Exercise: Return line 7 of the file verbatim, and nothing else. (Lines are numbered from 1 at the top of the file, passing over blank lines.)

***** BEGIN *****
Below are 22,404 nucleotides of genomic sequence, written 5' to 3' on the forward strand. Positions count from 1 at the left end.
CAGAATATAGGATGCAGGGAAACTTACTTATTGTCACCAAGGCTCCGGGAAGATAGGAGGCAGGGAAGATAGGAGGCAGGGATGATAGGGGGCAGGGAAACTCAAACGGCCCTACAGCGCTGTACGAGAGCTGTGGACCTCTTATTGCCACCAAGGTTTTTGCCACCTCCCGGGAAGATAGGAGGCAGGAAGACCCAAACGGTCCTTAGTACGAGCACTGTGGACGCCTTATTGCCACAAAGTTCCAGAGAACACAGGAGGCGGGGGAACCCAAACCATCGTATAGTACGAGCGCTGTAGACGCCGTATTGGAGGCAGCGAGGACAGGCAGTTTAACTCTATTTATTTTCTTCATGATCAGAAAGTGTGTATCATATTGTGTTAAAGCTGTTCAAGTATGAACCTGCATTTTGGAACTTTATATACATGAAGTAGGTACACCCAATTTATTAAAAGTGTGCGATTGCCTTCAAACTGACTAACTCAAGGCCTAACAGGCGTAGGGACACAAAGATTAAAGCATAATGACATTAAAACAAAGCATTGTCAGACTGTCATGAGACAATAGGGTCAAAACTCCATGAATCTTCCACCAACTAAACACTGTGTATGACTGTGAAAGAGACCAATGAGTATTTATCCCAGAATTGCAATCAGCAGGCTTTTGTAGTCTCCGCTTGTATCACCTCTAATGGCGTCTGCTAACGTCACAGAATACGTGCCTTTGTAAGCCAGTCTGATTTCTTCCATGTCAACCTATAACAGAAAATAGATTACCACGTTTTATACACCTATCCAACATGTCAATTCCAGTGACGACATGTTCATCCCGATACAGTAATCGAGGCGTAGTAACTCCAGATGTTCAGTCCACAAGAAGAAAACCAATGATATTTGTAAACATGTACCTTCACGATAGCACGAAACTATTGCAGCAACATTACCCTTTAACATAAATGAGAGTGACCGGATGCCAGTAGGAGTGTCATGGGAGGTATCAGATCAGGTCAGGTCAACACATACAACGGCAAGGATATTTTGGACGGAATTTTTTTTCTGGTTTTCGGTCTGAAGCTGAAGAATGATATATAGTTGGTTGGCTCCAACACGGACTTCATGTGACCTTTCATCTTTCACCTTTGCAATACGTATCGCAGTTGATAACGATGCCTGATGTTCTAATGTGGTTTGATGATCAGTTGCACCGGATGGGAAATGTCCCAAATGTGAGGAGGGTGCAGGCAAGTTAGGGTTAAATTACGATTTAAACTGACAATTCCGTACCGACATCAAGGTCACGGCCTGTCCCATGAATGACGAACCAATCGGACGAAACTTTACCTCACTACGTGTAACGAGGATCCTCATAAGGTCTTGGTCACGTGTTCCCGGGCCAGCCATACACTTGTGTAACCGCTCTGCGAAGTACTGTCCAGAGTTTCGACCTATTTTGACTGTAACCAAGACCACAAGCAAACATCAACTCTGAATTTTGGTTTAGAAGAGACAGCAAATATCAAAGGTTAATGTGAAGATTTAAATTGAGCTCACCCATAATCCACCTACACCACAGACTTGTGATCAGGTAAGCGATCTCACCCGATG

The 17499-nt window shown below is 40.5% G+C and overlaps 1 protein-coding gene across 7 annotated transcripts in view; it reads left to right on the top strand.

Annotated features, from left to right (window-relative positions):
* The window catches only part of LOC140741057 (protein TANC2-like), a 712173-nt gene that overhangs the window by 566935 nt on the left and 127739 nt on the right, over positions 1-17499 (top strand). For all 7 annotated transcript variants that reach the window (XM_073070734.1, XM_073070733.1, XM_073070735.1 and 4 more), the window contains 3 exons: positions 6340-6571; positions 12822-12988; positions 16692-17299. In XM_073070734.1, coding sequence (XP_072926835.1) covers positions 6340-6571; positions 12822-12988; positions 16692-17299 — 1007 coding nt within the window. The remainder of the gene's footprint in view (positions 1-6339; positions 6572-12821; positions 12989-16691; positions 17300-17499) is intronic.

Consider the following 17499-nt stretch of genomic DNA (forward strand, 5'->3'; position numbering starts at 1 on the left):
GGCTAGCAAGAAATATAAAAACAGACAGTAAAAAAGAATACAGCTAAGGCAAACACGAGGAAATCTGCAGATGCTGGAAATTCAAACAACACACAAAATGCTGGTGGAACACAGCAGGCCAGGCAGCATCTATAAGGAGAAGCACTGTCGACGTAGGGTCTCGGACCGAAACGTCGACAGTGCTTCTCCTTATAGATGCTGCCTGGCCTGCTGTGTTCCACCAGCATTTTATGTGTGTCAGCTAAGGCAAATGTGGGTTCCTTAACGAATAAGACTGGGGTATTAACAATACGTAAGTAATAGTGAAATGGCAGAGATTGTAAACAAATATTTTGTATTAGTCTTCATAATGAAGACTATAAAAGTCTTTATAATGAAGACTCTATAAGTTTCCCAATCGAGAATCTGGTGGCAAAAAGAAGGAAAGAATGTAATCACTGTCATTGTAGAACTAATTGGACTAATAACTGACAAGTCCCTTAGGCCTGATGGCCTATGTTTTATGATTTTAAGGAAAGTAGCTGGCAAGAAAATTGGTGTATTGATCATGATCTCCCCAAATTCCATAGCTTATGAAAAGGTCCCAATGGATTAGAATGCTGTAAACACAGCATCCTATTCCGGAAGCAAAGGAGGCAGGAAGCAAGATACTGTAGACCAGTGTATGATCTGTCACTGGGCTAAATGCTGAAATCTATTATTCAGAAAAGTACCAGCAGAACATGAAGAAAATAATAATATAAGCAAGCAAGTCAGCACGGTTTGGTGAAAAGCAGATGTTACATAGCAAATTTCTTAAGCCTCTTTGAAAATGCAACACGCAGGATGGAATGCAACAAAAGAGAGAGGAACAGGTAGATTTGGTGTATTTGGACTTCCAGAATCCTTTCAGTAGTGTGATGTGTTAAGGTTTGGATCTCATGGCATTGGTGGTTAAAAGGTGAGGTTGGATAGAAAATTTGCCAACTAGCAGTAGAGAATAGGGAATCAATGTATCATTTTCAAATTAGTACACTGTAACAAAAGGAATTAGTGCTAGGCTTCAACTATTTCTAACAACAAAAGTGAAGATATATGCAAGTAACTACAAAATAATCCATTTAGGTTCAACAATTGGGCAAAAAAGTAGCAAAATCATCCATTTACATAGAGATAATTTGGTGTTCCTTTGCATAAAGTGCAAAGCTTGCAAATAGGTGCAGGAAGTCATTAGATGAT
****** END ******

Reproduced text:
GGCTAGCAAGAAATATAAAAACAGACAGTAAAAAAGAATACAGCTAAGGCAAACACGAGGAAATCTGCAGATGCTGGAAATTCAAACAACACACAAAATGCTGGTGGAACACAGCAGGCCAGGCAGCATCTATAAGGAGAAGCACTGTCGACGTAGGGTCTCGGACCGAAACGTCGACAGTGCTTCTCCTTATAGATGCTGCCTGGCCTGCTGTGTTCCACCAGCATTTTATGTGTGTCAGCTAAGGCAAATGTGGGTTCCTTAACGAATAAGACTGGGGTATTAACAATACGTAAGTAATAGTGAAATGGCAGAGATTGTAAACAAATATTTTGTATTAGTCTTCATAATGAAGACTATAAAAGTCTTTATAATGAAGACTCTATAAGTTTCCCAATCGAGAATCTGGTGGCAAAAAGAAGGAAAGAATGTAATCACTGTCATTGTAGAACTAATTGGACTAATAACTGACAAGTCCCTTAGGCCTGATGGCCTATGTTTTATGATTTTAAGGAAAGTAGCTGGCAAGAAAATTGGTGTATTGATCATGATCTCCCCAAATTCCATAGCTTATGAAAAGGTCCCAATGGATTAGAATGCTGTAAACACAGCATCCTATTCCGGAAGCAAAGGAGGCAGGAAGCAAGATACTGTAGACCAGTGTATGATCTGTCACTGGGCTAAATGCTGAAATCTATTATTCAGAAAAGTACCAGCAGAACATGAAGAAAATAATAATATAAGCAAGCAAGTCAGCACGGTTTGGTGAAAAGCAGATGTTACATAGCAAATTTCTTAAGCCTCTTTGAAAATGCAACACGCAGGATGGAATGCAACAAAAGAGAGAGGAACAGGTAGATTTGGTGTATTTGGACTTCCAGAATCCTTTCAGTAGTGTGATGTGTTAAGGTTTGGATCTCATGGCATTGGTGGTTAAAAGGTGAGGTTGGATAGAAAATTTGCCAACTAGCAGTAGAGAATAGGGAATCAATGTATCATTTTCAAATTAGTACACTGTAACAAAAGGAATTAGTGCTAGGCTTCAACTATTTCTAACAACAAAAGTGAAGATATATGCAAGTAACTACAAAATAATCCATTTAGGTTCAACAATTGGGCAAAAAAGTAGCAAAATCATCCATTTACATAGAGATAATTTGGTGTTCCTTTGCATAAAGTGCAAAGCTTGCAAATAGGTGCAGGAAGTCATTAGATGAT